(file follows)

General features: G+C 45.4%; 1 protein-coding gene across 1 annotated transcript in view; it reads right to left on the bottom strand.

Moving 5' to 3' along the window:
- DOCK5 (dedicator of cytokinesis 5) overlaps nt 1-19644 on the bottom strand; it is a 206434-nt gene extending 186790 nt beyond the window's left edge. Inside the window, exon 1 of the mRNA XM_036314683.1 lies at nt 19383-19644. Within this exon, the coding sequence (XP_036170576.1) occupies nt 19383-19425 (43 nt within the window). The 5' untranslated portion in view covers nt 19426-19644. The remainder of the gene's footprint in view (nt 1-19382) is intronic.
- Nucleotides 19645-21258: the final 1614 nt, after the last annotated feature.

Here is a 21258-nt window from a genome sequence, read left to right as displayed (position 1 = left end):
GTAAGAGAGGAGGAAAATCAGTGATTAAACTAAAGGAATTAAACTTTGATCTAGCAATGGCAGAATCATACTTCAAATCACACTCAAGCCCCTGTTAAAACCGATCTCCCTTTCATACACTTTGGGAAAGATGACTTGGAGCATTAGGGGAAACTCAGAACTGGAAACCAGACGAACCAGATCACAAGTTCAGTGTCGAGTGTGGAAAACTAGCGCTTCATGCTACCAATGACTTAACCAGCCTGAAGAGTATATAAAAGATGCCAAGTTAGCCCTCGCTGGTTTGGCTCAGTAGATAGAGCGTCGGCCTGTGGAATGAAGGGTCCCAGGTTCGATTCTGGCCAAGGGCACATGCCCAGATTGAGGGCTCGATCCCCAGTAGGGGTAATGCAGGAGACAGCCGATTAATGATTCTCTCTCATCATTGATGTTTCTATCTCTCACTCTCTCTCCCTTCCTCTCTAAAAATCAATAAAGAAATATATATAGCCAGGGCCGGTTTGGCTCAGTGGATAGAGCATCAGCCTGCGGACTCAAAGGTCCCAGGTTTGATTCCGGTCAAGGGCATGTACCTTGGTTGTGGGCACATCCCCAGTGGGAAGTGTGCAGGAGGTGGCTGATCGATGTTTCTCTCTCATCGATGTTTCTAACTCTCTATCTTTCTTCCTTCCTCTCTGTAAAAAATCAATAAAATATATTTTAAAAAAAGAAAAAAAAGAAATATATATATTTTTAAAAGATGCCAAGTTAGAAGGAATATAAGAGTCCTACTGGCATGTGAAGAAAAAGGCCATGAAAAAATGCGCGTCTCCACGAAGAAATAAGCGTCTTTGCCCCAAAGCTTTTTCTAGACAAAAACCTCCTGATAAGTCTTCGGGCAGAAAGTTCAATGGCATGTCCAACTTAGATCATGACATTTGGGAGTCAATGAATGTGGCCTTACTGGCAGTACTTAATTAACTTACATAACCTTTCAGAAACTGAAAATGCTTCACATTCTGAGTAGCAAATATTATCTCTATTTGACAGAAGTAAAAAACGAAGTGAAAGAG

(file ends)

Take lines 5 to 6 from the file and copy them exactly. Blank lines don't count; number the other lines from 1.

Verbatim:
Here is a 21258-nt window from a genome sequence, read left to right as displayed (position 1 = left end):
GTAAGAGAGGAGGAAAATCAGTGATTAAACTAAAGGAATTAAACTTTGATCTAGCAATGGCAGAATCATACTTCAAATCACACTCAAGCCCCTGTTAAAACCGATCTCCCTTTCATACACTTTGGGAAAGATGACTTGGAGCATTAGGGGAAACTCAGAACTGGAAACCAGACGAACCAGATCACAAGTTCAGTGTCGAGTGTGGAAAACTAGCGCTTCATGCTACCAATGACTTAACCAGCCTGAAGAGTATATAAAAGATGCCAAGTTAGCCCTCGCTGGTTTGGCTCAGTAGATAGAGCGTCGGCCTGTGGAATGAAGGGTCCCAGGTTCGATTCTGGCCAAGGGCACATGCCCAGATTGAGGGCTCGATCCCCAGTAGGGGTAATGCAGGAGACAGCCGATTAATGATTCTCTCTCATCATTGATGTTTCTATCTCTCACTCTCTCTCCCTTCCTCTCTAAAAATCAATAAAGAAATATATATAGCCAGGGCCGGTTTGGCTCAGTGGATAGAGCATCAGCCTGCGGACTCAAAGGTCCCAGGTTTGATTCCGGTCAAGGGCATGTACCTTGGTTGTGGGCACATCCCCAGTGGGAAGTGTGCAGGAGGTGGCTGATCGATGTTTCTCTCTCATCGATGTTTCTAACTCTCTATCTTTCTTCCTTCCTCTCTGTAAAAAATCAATAAAATATATTTTAAAAAAAGAAAAAAAAGAAATATATATATTTTTAAAAGATGCCAAGTTAGAAGGAATATAAGAGTCCTACTGGCATGTGAAGAAAAAGGCCATGAAAAAATGCGCGTCTCCACGAAGAAATAAGCGTCTTTGCCCCAAAGCTTTTTCTAGACAAAAACCTCCTGATAAGTCTTCGGGCAGAAAGTTCAATGGCATGTCCAACTTAGATCATGACATTTGGGAGTCAATGAATGTGGCCTTACTGGCAGTACTTAATTAACTTACATAACCTTTCAGAAACTGAAAATGCTTCACATTCTGAGTAGCAAATATTATCTCTATTTGACAGAAGTAAAAAACGAAGTGAAAGAG